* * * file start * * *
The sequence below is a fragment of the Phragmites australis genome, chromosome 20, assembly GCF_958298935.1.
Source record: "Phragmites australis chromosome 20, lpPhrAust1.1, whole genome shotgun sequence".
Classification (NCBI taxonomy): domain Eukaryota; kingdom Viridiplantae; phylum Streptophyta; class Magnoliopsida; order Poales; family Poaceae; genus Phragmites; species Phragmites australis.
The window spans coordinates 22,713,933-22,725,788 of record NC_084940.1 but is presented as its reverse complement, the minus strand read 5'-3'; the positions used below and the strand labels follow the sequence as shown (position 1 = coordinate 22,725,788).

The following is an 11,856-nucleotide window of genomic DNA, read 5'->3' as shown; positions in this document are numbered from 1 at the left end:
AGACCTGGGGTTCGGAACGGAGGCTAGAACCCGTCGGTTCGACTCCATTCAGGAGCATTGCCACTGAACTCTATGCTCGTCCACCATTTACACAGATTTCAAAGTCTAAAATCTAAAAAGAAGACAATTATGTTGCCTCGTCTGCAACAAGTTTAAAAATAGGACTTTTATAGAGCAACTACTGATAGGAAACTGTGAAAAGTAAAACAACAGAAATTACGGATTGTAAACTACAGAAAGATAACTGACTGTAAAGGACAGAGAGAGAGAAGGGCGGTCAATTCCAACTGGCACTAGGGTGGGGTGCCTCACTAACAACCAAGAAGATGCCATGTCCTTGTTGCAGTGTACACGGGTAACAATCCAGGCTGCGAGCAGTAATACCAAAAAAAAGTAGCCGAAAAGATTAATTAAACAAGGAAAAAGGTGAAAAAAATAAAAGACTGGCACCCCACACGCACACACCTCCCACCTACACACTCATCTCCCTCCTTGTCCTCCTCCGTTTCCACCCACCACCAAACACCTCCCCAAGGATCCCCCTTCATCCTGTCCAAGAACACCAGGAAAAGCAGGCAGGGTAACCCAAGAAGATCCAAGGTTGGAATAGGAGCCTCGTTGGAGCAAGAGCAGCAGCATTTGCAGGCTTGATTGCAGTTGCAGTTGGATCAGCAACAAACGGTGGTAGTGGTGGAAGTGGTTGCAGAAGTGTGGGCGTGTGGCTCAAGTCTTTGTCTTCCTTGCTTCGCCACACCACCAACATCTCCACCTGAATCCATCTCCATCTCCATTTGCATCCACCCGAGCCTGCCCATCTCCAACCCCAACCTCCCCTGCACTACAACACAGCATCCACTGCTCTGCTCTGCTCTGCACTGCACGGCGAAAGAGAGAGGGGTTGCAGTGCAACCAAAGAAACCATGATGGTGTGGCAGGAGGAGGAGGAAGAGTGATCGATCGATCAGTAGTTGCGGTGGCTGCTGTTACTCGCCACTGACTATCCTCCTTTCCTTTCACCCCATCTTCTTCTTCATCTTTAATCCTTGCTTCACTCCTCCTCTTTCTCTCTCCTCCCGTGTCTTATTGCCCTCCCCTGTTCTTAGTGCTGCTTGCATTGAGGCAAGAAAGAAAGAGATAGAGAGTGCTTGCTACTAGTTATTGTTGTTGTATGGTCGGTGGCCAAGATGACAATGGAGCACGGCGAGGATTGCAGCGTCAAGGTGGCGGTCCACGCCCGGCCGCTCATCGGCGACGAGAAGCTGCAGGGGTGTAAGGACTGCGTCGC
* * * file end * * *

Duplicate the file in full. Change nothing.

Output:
The sequence below is a fragment of the Phragmites australis genome, chromosome 20, assembly GCF_958298935.1.
Source record: "Phragmites australis chromosome 20, lpPhrAust1.1, whole genome shotgun sequence".
Classification (NCBI taxonomy): domain Eukaryota; kingdom Viridiplantae; phylum Streptophyta; class Magnoliopsida; order Poales; family Poaceae; genus Phragmites; species Phragmites australis.
The window spans coordinates 22,713,933-22,725,788 of record NC_084940.1 but is presented as its reverse complement, the minus strand read 5'-3'; the positions used below and the strand labels follow the sequence as shown (position 1 = coordinate 22,725,788).

The following is an 11,856-nucleotide window of genomic DNA, read 5'->3' as shown; positions in this document are numbered from 1 at the left end:
AGACCTGGGGTTCGGAACGGAGGCTAGAACCCGTCGGTTCGACTCCATTCAGGAGCATTGCCACTGAACTCTATGCTCGTCCACCATTTACACAGATTTCAAAGTCTAAAATCTAAAAAGAAGACAATTATGTTGCCTCGTCTGCAACAAGTTTAAAAATAGGACTTTTATAGAGCAACTACTGATAGGAAACTGTGAAAAGTAAAACAACAGAAATTACGGATTGTAAACTACAGAAAGATAACTGACTGTAAAGGACAGAGAGAGAGAAGGGCGGTCAATTCCAACTGGCACTAGGGTGGGGTGCCTCACTAACAACCAAGAAGATGCCATGTCCTTGTTGCAGTGTACACGGGTAACAATCCAGGCTGCGAGCAGTAATACCAAAAAAAAGTAGCCGAAAAGATTAATTAAACAAGGAAAAAGGTGAAAAAAATAAAAGACTGGCACCCCACACGCACACACCTCCCACCTACACACTCATCTCCCTCCTTGTCCTCCTCCGTTTCCACCCACCACCAAACACCTCCCCAAGGATCCCCCTTCATCCTGTCCAAGAACACCAGGAAAAGCAGGCAGGGTAACCCAAGAAGATCCAAGGTTGGAATAGGAGCCTCGTTGGAGCAAGAGCAGCAGCATTTGCAGGCTTGATTGCAGTTGCAGTTGGATCAGCAACAAACGGTGGTAGTGGTGGAAGTGGTTGCAGAAGTGTGGGCGTGTGGCTCAAGTCTTTGTCTTCCTTGCTTCGCCACACCACCAACATCTCCACCTGAATCCATCTCCATCTCCATTTGCATCCACCCGAGCCTGCCCATCTCCAACCCCAACCTCCCCTGCACTACAACACAGCATCCACTGCTCTGCTCTGCTCTGCACTGCACGGCGAAAGAGAGAGGGGTTGCAGTGCAACCAAAGAAACCATGATGGTGTGGCAGGAGGAGGAGGAAGAGTGATCGATCGATCAGTAGTTGCGGTGGCTGCTGTTACTCGCCACTGACTATCCTCCTTTCCTTTCACCCCATCTTCTTCTTCATCTTTAATCCTTGCTTCACTCCTCCTCTTTCTCTCTCCTCCCGTGTCTTATTGCCCTCCCCTGTTCTTAGTGCTGCTTGCATTGAGGCAAGAAAGAAAGAGATAGAGAGTGCTTGCTACTAGTTATTGTTGTTGTATGGTCGGTGGCCAAGATGACAATGGAGCACGGCGAGGATTGCAGCGTCAAGGTGGCGGTCCACGCCCGGCCGCTCATCGGCGACGAGAAGCTGCAGGGGTGTAAGGACTGCGTCGC